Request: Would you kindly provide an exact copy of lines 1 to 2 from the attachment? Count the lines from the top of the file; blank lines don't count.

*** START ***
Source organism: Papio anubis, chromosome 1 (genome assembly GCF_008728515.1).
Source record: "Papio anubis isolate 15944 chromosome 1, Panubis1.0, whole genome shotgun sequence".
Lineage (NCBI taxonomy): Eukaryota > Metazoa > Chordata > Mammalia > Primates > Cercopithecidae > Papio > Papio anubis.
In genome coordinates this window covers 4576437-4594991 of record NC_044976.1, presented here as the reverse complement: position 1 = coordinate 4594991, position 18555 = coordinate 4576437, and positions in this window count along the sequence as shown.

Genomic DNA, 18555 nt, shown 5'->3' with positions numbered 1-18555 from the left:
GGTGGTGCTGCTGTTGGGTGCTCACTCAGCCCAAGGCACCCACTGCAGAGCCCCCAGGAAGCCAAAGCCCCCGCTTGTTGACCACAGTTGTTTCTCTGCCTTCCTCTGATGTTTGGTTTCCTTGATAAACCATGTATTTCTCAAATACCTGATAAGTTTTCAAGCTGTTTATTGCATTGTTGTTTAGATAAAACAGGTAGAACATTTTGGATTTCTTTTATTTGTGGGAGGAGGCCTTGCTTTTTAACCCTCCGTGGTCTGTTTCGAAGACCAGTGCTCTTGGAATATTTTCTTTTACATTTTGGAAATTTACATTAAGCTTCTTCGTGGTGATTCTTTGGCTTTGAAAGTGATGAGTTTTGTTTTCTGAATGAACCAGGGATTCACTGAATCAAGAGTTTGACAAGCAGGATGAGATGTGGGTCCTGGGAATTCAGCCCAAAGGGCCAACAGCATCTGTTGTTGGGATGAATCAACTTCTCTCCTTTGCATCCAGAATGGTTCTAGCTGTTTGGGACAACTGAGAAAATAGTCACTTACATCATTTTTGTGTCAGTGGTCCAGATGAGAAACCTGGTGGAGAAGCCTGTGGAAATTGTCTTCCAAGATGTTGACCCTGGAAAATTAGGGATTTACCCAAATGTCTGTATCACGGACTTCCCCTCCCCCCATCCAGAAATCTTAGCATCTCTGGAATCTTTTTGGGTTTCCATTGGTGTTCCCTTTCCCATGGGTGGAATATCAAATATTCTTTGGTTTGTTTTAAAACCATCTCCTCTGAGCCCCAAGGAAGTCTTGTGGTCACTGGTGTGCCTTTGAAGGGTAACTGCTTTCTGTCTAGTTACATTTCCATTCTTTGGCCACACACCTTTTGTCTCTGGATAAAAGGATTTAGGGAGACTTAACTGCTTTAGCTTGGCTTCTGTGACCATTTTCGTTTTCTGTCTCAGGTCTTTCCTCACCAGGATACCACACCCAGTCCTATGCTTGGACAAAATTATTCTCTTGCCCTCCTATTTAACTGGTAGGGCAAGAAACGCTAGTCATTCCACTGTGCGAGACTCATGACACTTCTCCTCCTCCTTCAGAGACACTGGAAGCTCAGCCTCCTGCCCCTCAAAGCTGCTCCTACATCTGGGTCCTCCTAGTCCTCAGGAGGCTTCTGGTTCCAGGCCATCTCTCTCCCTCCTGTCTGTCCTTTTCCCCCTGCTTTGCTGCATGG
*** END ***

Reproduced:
Source organism: Papio anubis, chromosome 1 (genome assembly GCF_008728515.1).
Source record: "Papio anubis isolate 15944 chromosome 1, Panubis1.0, whole genome shotgun sequence".